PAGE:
Another thing that helps-- For non-essential savings (meaning, not being critical for our future well-being), we don't have check/debit cards, and we don't use local banks/credit unions. It makes it a little more difficult to *get* the money should we ever get the idea to spend it ahead of time, on something that we didn't designate it for. It gives us time to think twice, and requires some effort to obtain.


Finally, I guess we sort of look at forced holiday (all other savings as well) savings the way we look at the allowance that we pay our oldest two children. Once earned, we don't take it back. It's there for the holidays, and that's how we want to use it.

by on ‎12-14-2010 09:28 AM

This year we tightened our Christmas budget.  Cut it in about half.  And you know what?  We're having fun!  All the Christmas shopping is done, we have some fun gifts that we're happy to give to all those family members we love so much!  We maybe got a little more creative.  We really didn't do anything homemade to save money this year, although we've done that in previous years - but sometimes that can be very time consuming and stressful (and even expensive).  We do start picking things up in October.  A lot of times you just see something when you're out and about, so we just pick it up then - specially if it's on sale.  Then a chunk of our shopping is done before the holidays even hit.  This year, we even kept the holiday events schedule somewhat simplified.  We kept our lists of who to buy gifts for simple.


We keep track of what we spend each year & we budget for it - but not throughout the year.  Our budget is setup so that it's budgeted late in the year (our expenses are lower the last few months).  And this year having high legal expenses made a real impact - so we responded by lowering the holiday budget rather than getting in over our heads.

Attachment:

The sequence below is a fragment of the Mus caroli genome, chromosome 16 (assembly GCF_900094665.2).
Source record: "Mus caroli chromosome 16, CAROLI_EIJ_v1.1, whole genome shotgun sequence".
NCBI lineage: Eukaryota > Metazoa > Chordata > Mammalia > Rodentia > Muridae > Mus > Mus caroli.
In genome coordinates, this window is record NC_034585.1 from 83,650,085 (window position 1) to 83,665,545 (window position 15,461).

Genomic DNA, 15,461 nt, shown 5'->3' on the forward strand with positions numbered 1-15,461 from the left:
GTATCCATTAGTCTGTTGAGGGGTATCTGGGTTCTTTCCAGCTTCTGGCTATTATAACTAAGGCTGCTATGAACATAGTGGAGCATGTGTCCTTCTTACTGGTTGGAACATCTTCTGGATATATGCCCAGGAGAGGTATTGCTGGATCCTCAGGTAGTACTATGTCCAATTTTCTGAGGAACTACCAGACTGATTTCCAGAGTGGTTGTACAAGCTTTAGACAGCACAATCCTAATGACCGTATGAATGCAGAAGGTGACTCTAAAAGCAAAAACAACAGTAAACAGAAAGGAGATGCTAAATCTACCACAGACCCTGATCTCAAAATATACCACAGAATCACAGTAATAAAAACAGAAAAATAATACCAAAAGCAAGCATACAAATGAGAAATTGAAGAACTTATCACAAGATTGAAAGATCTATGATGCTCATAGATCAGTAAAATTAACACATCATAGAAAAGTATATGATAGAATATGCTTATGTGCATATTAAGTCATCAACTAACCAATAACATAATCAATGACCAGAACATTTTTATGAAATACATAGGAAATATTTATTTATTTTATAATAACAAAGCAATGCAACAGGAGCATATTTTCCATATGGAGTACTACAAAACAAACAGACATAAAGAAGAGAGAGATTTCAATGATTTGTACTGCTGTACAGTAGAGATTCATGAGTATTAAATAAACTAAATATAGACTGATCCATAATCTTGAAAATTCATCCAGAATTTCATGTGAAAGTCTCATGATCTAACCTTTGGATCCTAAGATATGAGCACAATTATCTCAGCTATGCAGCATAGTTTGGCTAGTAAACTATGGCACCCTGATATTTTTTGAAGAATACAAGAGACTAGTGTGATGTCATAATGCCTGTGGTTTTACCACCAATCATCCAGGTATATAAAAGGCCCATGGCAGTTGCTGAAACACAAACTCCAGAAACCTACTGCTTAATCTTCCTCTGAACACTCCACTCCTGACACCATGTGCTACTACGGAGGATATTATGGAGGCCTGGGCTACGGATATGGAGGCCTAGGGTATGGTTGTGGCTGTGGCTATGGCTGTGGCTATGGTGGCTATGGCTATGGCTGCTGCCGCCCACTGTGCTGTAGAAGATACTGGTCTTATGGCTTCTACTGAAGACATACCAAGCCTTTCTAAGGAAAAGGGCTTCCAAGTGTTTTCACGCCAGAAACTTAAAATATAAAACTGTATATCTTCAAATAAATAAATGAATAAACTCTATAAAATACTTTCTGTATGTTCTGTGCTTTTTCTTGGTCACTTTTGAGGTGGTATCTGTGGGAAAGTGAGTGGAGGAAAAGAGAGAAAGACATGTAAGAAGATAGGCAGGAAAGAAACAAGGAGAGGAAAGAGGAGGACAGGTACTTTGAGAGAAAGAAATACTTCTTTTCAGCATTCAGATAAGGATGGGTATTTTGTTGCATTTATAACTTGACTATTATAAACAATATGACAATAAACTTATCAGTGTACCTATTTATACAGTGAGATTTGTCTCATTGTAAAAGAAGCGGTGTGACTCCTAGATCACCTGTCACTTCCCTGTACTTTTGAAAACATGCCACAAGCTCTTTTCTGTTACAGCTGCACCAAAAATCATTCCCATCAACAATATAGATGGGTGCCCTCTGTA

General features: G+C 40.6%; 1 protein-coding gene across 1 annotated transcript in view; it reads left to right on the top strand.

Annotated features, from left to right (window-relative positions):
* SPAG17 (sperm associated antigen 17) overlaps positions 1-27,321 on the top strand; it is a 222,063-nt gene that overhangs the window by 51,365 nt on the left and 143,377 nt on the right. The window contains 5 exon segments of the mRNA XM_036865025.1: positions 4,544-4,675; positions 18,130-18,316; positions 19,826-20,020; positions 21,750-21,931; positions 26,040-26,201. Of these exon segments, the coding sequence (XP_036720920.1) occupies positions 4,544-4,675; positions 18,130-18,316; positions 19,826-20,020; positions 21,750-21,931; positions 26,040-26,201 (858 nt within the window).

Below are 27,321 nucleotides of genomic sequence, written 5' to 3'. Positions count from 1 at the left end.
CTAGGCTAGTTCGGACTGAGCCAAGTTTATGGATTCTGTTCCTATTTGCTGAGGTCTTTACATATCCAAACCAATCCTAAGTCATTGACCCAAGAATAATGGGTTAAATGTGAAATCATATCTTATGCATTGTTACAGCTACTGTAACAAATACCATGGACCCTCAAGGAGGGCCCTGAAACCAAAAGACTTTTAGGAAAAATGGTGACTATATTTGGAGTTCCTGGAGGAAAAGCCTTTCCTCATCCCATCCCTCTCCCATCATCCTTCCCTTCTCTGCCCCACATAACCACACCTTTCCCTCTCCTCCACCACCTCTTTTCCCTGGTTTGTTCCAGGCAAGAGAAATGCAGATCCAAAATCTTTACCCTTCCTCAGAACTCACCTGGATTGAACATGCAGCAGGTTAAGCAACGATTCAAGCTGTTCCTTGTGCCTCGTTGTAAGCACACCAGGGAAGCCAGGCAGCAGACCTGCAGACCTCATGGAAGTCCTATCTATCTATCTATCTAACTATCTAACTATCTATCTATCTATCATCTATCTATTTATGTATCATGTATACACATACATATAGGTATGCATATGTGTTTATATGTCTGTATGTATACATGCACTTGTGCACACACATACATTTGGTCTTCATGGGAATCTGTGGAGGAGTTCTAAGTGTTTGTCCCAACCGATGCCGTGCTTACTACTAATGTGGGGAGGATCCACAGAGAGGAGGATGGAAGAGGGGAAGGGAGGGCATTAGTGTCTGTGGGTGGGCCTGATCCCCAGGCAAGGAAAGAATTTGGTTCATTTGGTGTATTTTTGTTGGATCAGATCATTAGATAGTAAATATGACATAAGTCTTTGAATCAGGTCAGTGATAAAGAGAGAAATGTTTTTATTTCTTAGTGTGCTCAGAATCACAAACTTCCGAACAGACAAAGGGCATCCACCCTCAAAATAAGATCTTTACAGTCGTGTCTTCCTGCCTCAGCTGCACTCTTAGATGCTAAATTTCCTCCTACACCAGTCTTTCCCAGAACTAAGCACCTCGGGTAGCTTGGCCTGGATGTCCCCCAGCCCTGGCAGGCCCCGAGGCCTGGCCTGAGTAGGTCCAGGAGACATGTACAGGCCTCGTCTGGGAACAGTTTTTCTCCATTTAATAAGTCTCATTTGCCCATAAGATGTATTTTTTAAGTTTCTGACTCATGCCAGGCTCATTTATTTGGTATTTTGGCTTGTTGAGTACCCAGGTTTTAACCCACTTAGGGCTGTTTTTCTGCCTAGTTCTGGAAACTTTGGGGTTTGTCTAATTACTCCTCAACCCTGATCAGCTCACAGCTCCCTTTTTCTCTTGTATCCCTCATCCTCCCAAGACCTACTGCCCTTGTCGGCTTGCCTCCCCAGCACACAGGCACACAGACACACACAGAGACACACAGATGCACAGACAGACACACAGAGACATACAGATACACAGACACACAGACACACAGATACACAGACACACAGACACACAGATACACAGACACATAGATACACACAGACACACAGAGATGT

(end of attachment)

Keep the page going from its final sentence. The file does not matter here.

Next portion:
We use our cards for everything and pay it off immediately.  If we don't have the cash, we don't buy it.  Like L'il Mirth says, that budget helps us discipline ourselves into not overindulging our kids (or ourselves) during the holidays.  It really makes Christmas relaxed and fun. 


Speaking of gifts - anyone know what DH got me?  I'm not getting a single hint from that man.........

by on ‎12-20-2010 09:19 AM

I think this is great from all the post that I've read. Not only Budgeting or managing your credit  for Christmas, but for the next six to nine months. We always have to try and be prepared for the unforeseen. My family and I decided to spend Christmas "Gift Free" for the first time and to see how much stress and debt we won't be committed to and still have a great time!!

by on ‎12-22-2010 06:19 PM

Let us know how your "Gift Free" Christmas goes, bhill40!  Are you doing anything fun in place of gift giving?

by on ‎12-22-2010 06:24 PM

I think a "gift free" Christmas is a great idea. I bet you will enjoy it although I'm not sure how children might feel about it.  :-)

by abdiederich on ‎01-17-2011 09:23 AM - last edited on ‎01-17-2011 11:47 AM by

I have always had a savings account for Christmas. I deduct a standard amount automatically from my checking account each month. And put it into a Christmas account..

by on ‎01-19-2011 08:32 AM

We did a stay at home, no gift holiday this year.  Fixed a special meal, tried a new recipe, worked around the house.  It was great!



We hope - but can't be sure - that this holiday season 2012 will be different.  But we are firm about cash only, no debt, etc.


Congrats to everyone who did great this past season!


by on ‎01-19-2011 10:03 AM

Congrats IOBA!  It's nice to hear a recap after the holiday season is over.


This past weekend, we spoke with a bunch of friends and neighbors about what made the holidays fun and not-so-fun.  Going into debt is definitely a holiday downer.  Spending time with family and friends was the #1 thing that folks loved - that and the spirit of the season.


I love that you are firm about cash only - no debt.  Makes the holidays a TON merrier!  We've done it, also, for almost 30 years and our kids LOVE LOVE LOVE the holidays without extravagant spending.

by ‎02-13-2011 06:06 PM - edited ‎02-13-2011 06:07 PM


I suggest increasing your withholdings that way you have a backup plan in case you do get in dept you can cover it with your refund.  If you file early you can have the money by March 1st.  The government needs the "loan" anyway.

by on ‎02-14-2011 11:41 AM

Instead of giving the government an interest free loan for a year would that money not be better spent during the year on existing bills and paying down debt?


Just my opinion.  :-)